Grunberger Diabetes Institute Hypertension


Hypertension “High Blood Pressure”

Hypertension or high blood pressure is often a silent problem. Having continually elevated blood pressure can damage blood vessels, cause kidney damage, and increase one’s risk for heart disease including having a heart attack or stroke.  Home blood pressure monitoring is often advised as a way for a person to understand their overall blood pressure picture.   

As endocrinologists at GDI, we can address elevated blood pressure depending on its cause.  The majority of hypertension is referred to as primary essential hypertension where the arteries are stiffened through multiple genetic, coexisting diseases and lifestyle habits.  However, less commonly, secondary causes of high blood pressure are due to hormone producing tumors of the adrenals (pheochromocytoma, Conn’s syndrome, Cushing’s syndrome) or parathyroid gland (parathyroid adenoma). In rare cases, significantly under-active thyroid can also be the underlying issue.  Thus, the treatment plan will be much different for these secondary hypertension diagnoses.

The American Association of Clinical Endocrinologists (AACE) and other professional organizations (such as American College of Cardiology/American Heart Association) recommend a blood pressure goal of 130/80 mmHg for most patients. The goal has been established because it is a blood pressure level at which people have less risk for cardiovascular disease, kidney damage and stroke.  The first treatment that cannot be overlooked is changing one’s lifestyle – losing weight as needed, increasing physical activity, stopping smoking, and limiting salt intake which can increase blood pressure.

For patients with diabetes, the first-line treatment of hypertension after lifestyle modification is usually a medication from one of the classes known as ACE inhibitors (those ending in  “-pril”) or ARBs (those ending in “-sartan”) – because they can also protect the kidneys.  If the blood pressure still does not meet the recommended goal adding a beta blocker (ending in “-olol”), a calcium channel blocker (ending in “-ipine”) or a diuretic (such as hydrochlorothiazide or chlorthalidone) until the blood pressure goal is reached is advised.  If the initial blood pressure exceeds 150/100 mmHg, two classes of medications are recommended as the initial treatment. The order in which these medications are added is not as important as making sure blood pressure goal is achieved.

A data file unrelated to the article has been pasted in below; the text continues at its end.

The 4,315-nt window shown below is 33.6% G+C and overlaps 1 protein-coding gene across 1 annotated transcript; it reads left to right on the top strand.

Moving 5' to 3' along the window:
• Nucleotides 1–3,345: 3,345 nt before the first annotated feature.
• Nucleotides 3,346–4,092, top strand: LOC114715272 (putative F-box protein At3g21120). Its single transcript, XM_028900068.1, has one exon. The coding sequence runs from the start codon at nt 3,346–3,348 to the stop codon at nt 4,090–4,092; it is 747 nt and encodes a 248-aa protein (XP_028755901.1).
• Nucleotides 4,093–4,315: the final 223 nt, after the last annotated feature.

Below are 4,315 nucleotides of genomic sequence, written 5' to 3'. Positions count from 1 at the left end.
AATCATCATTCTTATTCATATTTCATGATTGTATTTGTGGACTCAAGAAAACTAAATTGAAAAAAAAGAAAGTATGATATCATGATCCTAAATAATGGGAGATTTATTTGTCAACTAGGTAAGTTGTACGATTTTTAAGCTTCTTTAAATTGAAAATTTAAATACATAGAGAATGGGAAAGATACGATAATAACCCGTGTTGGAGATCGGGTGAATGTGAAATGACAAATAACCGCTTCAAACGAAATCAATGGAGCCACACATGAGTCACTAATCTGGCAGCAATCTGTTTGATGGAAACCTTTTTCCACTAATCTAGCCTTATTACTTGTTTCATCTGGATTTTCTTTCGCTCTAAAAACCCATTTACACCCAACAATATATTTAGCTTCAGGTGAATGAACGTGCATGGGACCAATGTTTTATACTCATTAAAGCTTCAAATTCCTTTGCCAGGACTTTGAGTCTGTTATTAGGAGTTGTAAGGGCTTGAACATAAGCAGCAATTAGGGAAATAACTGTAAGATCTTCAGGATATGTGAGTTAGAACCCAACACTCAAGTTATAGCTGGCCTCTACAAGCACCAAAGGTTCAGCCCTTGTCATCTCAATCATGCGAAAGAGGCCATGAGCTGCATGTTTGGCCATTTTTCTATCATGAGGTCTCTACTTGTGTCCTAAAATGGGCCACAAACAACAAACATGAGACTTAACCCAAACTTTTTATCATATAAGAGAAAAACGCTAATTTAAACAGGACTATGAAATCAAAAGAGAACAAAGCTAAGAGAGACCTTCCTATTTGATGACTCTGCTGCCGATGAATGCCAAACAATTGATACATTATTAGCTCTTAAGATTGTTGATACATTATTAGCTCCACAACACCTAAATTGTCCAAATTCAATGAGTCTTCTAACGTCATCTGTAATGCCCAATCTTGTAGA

The patient’s blood pressure is evaluated at least every 2-3 months and an additional medication added until the blood pressure goal is reached. Some patients feel they are “sicker” if they need more medications; however, each blood pressure medication works in a different way to achieve the goal. As endocrinologists, we evaluate each individual by understanding the cause of their hypertension in order to get blood pressure under control while keeping them at the lowest risk possible for negative outcomes.